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US Poultry Outlook Report - January 2006

by 5m Editor
23 January 2006, at 12:00am

By U.S.D.A., Economic Research Service - This article is an extract from the January 2006: Livestock, Dairy and Poultry Outlook Report, highlighting Global Poultry Industry data.

US Poultry Outlook Report - January 2006 - By U.S.D.A., Economic Research Service - This article is an extract from the January 2006: Livestock, Dairy and Poultry Outlook Report, highlighting Global Poultry Industry data. USDA Economic Research Service

Large Broiler Supplies Continue To Pressure Prices

Due to expected increases in the number of broilers slaughtered and the continued strong gains in the average liveweight at slaughter, the production estimate for fourth-quarter 2005 was increased by 100 million pounds to 8.85 billion pounds. Higher domestic production and weaker exports have led to increasing stocks and falling domestic prices for most broiler products. The estimate for fourth-quarter ending stocks was increased to 850 million pounds. Estimates for fourth-quarter exports were reduced by 125 million pounds to 1.35 billion pounds.

Higher Broiler Production Expected in 2006

Due to larger numbers of chicks being placed for growout and increases in average broiler liveweight at slaughter, the production estimate for fourth-quarter 2005 was increased by 100 million pounds to 8.85 billion pounds. As a result, the annual estimate for 2005 was raised to 35.3 billion pounds, a 3.6-percent increase from the previous year. Earlier in fourth-quarter 2005, when the broilers to be slaughtered in December were being placed, the number of chicks being placed for growout was averaging close to 2 percent higher than a year earlier. In addition to a greater number being available for slaughter, the average broiler liveweight at slaughter has been over 3-percent higher than the previous year in the last 2 months and is expected to again be at least 2 percent higher in December.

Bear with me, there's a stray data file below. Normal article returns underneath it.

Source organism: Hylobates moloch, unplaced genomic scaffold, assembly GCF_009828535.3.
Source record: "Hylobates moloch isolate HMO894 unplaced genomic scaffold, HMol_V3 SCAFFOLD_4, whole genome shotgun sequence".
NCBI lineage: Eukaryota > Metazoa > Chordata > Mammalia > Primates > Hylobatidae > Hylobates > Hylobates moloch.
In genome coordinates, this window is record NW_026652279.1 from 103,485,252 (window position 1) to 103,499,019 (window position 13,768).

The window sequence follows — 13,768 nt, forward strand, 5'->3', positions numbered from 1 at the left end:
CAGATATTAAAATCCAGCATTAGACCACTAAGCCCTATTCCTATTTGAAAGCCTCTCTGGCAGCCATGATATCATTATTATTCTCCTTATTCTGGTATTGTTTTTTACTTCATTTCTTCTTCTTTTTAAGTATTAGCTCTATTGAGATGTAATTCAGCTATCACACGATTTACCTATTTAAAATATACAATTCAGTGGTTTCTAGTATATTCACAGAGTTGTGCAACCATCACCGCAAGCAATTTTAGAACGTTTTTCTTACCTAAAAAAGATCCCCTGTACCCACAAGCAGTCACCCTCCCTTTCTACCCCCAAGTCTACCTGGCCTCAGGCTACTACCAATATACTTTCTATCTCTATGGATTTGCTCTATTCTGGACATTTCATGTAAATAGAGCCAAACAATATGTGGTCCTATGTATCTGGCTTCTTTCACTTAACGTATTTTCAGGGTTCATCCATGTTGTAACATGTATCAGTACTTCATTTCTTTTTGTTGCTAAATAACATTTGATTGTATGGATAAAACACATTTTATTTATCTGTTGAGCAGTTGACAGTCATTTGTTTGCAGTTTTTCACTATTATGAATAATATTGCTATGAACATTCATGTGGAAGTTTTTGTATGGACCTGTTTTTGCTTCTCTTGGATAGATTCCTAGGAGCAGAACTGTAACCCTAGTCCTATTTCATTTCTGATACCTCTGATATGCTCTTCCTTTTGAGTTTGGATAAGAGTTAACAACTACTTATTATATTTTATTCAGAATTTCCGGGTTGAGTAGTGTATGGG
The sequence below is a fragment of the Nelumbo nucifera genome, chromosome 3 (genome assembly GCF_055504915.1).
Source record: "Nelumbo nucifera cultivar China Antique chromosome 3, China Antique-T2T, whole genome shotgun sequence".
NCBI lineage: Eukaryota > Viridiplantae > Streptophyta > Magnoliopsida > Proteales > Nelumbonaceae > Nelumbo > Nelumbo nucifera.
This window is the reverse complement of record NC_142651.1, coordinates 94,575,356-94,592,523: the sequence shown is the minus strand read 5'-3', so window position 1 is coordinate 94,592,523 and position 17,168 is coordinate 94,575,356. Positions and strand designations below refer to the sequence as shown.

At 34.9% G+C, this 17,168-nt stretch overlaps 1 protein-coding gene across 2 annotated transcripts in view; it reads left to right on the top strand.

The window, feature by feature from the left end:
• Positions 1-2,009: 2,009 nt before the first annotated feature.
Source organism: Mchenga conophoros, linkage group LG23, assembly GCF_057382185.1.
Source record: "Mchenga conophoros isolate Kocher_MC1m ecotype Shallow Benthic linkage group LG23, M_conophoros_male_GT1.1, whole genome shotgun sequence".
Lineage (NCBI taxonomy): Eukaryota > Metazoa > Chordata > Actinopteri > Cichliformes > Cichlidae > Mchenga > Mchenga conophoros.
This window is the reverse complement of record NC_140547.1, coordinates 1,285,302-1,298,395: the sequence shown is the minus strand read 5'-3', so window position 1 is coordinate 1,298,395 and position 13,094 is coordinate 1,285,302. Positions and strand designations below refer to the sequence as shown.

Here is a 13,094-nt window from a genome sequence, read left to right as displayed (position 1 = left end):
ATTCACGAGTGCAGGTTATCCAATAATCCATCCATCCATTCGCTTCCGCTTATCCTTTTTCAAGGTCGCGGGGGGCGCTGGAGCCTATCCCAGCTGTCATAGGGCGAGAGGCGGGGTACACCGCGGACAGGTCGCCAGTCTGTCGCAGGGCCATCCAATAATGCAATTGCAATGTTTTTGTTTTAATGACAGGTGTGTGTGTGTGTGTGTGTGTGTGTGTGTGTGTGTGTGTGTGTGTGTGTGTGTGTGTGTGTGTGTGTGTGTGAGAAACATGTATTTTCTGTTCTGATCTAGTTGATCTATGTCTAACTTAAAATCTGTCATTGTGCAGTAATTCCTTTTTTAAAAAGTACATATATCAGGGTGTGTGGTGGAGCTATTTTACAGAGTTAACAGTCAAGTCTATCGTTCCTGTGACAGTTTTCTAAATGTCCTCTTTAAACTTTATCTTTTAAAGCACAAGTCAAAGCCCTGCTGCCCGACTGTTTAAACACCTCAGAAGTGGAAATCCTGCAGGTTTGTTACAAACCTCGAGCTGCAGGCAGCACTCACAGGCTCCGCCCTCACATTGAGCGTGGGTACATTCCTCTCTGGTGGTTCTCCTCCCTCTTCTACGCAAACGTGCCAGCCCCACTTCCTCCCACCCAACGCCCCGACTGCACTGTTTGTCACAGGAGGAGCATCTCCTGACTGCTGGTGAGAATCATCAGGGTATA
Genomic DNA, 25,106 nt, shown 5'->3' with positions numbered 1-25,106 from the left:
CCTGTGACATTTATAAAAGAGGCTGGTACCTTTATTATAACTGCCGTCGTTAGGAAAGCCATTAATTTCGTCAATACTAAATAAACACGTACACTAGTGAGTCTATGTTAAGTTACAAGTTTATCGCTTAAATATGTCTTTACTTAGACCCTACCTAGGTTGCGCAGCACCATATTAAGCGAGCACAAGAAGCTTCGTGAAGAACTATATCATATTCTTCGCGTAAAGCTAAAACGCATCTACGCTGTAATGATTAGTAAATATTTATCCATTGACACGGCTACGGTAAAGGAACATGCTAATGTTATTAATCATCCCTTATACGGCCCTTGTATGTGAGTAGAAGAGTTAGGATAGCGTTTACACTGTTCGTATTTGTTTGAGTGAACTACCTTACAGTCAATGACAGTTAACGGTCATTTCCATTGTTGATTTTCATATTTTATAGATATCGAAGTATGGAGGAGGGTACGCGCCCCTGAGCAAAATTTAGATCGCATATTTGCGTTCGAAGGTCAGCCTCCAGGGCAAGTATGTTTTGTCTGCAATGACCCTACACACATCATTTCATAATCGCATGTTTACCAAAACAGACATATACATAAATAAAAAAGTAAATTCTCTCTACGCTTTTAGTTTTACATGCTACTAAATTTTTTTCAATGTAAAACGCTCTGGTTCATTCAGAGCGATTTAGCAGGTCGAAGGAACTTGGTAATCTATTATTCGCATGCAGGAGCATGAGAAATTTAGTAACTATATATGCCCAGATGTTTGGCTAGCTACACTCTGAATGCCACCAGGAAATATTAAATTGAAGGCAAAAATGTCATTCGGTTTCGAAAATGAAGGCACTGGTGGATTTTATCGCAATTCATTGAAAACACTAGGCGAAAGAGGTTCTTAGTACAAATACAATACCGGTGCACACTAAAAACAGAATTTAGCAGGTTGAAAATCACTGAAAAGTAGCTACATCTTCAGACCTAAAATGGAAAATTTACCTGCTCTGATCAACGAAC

Broiler meat production in November was estimated at 2.933 billion pounds, up 4.9 percent from the previous year. Over the first 11 months of 2005 broiler meat production has totaled 32.4 billion pounds, 3.8 percent more than during the same period in 2004. The increase in meat production in November was due to both an increase in the number of birds slaughtered (718 million), up 1.3 percent from the previous year, and an increase in the average liveweight at slaughter (5.49 pounds), up 3.2 percent.

Higher domestic production and falling demand in some export markets have caused stocks to increase and domestic prices for most broiler products to decrease. Overall, broiler products in cold storage at the end of November were estimated at 869 million pounds, up 13.5 percent from the previous year. While stocks have increased for several broiler products, much of the increase is due to higher stocks of legs (up 120 percent), leg quarters (up 39 percent), and wings (up 27 percent). These increases in cold storage holdings resulted in fourth-quarter ending stock estimates increasing to 850 million pounds. Quarterly ending stock estimates for 2006 were also significantly increased.

The 12-City composite price for whole broilers averaged 66.7 cents per pound in fourth-quarter 2005. This is down less than 2 cents from the previous year, but it is a decline of over a nickel (7.5 percent lower) from the previous quarter. Prices have also declined for a number of other broiler products. The December price in the Northeast market for boneless/skinless chicken breasts was $1.01 per pound, down 21 percent from the previous year. Other broiler products that had similar large price declines were leg quarters, down 11 percent, and wings, down 25 percent. Prices for most broiler products are expected to remain depressed for the near future as a combination of strong production, weakness in demand, and high stock levels are expected to place downward pressure on those prices.

Turkey Prices Higher, Stocks Down